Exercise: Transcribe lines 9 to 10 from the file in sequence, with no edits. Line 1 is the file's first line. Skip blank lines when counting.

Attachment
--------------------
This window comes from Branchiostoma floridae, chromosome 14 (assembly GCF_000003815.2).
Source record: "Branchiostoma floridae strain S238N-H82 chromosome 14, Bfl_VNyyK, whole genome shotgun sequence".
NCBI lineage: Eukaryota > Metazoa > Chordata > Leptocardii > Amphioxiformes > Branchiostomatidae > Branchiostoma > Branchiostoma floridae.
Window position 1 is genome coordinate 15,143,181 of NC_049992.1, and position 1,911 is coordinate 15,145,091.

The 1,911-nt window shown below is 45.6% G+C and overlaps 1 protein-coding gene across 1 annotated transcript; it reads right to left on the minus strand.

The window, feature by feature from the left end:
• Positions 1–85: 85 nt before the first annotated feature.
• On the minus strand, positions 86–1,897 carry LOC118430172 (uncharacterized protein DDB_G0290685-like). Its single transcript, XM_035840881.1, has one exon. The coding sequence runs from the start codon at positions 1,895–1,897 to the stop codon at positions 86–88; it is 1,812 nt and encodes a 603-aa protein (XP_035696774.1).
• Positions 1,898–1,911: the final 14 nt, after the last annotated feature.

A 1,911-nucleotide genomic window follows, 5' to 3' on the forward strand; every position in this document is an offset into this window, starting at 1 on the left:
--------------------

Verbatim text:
• Positions 1,898–1,911: the final 14 nt, after the last annotated feature.

A 1,911-nucleotide genomic window follows, 5' to 3' on the forward strand; every position in this document is an offset into this window, starting at 1 on the left: